Staring at a 10-2 deficit after the first inning, Japan then blitzed the group from Red Land Little League in Lewisberry, Pennsylvania, with 16 runs over the final five innings to capture the 2015 Little League world championship in an 18-11 victory.
The United States remains without a Little League title since the victory by Huntington Beach, California, in 2011.
The ball was flying out of Howard J. Lamade Stadium in Williamsport, Pennsylvania, as the two teams combined for seven home runs in the final. According to the Cauldron, the 86 home runs in this year’s World Series beat the previous tournament record of 76.
For neutral observers, the title game had a little bit of everything, per Little League:
Although the two teams hadn’t yet met on the field in Williamsport, Red Land’s Braden Kolmansberger revealed the players were well-acquainted with one another before Sunday, per Geoff Morrow of PennLive.com:
Perhaps that familiarity played a role in the offensive explosion.
Japan was likely feeling good with its start to the game. A double from KabuKikuchi gave the international champion a 2-0 lead in the top of the first.
Then Red Land dropped 10 runs in the bottom half of the inning.
Following an error on Japan shortstop Yugo Aoki and two walks, Red Land loaded the bases with nobody out. Back-to-back singles from ChaytonKrauss and Ethan Phillips brought home two runs to tie the game at 2-2. After KadenPeifer struck out, Jake Cubbler walked to put Red Land ahead 3-2.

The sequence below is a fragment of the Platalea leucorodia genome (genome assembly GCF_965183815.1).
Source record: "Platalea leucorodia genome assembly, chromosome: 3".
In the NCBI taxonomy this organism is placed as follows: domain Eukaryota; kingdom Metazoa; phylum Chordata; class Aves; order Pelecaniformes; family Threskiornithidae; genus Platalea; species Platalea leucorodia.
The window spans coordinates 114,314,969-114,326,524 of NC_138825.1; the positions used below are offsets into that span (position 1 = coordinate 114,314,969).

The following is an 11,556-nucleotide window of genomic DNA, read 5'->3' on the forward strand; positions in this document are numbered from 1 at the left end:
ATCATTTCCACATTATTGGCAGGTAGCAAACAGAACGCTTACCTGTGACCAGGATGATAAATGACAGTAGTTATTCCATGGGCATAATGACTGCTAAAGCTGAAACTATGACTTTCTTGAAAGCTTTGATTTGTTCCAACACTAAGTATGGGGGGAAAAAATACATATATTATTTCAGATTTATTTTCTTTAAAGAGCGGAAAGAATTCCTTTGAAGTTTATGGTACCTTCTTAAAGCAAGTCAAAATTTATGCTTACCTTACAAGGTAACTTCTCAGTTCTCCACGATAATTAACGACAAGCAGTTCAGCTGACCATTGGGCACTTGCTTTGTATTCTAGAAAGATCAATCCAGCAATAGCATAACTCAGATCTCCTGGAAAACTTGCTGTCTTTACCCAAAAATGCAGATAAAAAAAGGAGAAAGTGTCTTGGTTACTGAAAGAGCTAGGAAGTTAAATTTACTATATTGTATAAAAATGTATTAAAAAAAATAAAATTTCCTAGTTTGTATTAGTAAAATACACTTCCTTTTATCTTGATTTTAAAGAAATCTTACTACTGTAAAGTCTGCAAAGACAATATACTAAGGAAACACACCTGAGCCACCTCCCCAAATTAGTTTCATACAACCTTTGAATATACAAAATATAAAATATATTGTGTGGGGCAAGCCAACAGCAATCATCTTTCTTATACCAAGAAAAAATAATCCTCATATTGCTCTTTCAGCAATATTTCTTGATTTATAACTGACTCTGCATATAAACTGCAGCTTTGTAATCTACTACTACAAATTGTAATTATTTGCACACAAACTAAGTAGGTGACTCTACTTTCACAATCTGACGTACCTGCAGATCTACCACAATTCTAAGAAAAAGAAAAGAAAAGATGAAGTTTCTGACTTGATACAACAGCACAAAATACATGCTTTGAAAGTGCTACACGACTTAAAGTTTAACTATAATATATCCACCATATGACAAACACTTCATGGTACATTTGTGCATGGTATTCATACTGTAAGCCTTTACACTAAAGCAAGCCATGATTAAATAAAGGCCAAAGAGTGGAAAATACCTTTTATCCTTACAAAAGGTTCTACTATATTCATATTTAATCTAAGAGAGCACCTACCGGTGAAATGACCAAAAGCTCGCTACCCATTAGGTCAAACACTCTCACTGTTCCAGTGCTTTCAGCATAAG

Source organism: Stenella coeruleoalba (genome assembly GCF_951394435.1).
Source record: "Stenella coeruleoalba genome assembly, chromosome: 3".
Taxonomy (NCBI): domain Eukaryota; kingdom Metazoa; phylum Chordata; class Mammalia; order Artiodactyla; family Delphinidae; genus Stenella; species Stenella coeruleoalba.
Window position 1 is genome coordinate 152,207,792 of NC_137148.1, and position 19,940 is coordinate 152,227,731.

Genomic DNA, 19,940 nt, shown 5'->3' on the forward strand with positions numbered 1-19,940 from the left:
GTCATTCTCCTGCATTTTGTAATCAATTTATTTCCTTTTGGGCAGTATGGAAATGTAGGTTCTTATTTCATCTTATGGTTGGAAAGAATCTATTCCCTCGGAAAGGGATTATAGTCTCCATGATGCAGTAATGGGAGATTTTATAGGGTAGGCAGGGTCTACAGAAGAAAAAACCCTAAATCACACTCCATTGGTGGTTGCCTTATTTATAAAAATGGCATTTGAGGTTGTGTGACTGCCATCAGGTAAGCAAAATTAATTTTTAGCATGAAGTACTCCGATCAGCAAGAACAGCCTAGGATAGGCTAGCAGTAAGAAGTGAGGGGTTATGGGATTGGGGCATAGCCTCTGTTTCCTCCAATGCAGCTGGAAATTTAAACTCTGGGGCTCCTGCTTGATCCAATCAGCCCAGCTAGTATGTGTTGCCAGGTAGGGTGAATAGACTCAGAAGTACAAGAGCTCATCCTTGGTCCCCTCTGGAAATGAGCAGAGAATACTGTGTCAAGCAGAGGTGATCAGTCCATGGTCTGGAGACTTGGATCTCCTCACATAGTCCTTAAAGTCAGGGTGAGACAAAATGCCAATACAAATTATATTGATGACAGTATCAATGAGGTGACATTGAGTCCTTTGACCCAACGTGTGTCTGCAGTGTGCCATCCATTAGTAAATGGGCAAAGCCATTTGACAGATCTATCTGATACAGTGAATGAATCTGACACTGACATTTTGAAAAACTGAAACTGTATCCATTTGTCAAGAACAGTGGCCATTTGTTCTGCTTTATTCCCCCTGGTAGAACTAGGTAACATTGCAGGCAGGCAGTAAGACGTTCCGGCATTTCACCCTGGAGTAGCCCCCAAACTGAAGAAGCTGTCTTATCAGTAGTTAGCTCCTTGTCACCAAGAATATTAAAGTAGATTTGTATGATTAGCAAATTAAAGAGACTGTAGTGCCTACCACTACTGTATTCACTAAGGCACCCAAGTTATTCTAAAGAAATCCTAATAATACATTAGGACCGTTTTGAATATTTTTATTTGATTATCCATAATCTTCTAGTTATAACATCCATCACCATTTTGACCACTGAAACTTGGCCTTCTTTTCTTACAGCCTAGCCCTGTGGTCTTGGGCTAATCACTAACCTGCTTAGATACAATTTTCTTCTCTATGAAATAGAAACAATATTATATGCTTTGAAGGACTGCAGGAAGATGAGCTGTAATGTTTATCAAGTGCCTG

Dylan Rodenhaber stepped to the plate next and emptied the bases with a grand slam to right field. Pennsylvania Governor Tom Wolf was following the action with rapt attention and was happy to see his home state jump into a 7-2 lead:
The Baltimore Orioles were also rooting on their fellow Americans:
JadenHenline tacked on three more runs with a home run to center field.
Broad Street Beat thought the Red Land team should make the roughly two-and-a-half-hour trip to Philadelphia to offer some help to its MLB counterpart:
Japan wasted little time chipping away at the eight-run deficit. After back-to-back singles in the top of the second by RaitoSugimoto and HayatoYumisashi, Aoki atoned for his error with a three-run home run to right field.
Kengo and ShingoTomita followed suit, giving Japan back-to-back-to-back home runs in the second, which got the team right back into the game down just three runs, 10-7.
And Japan wasn’t done either. A two-run double from MasafujiNishijima made it just a one-run game, 10-9, nearly completing a remarkable comeback. Henline was able to get out of the inning before that could happen.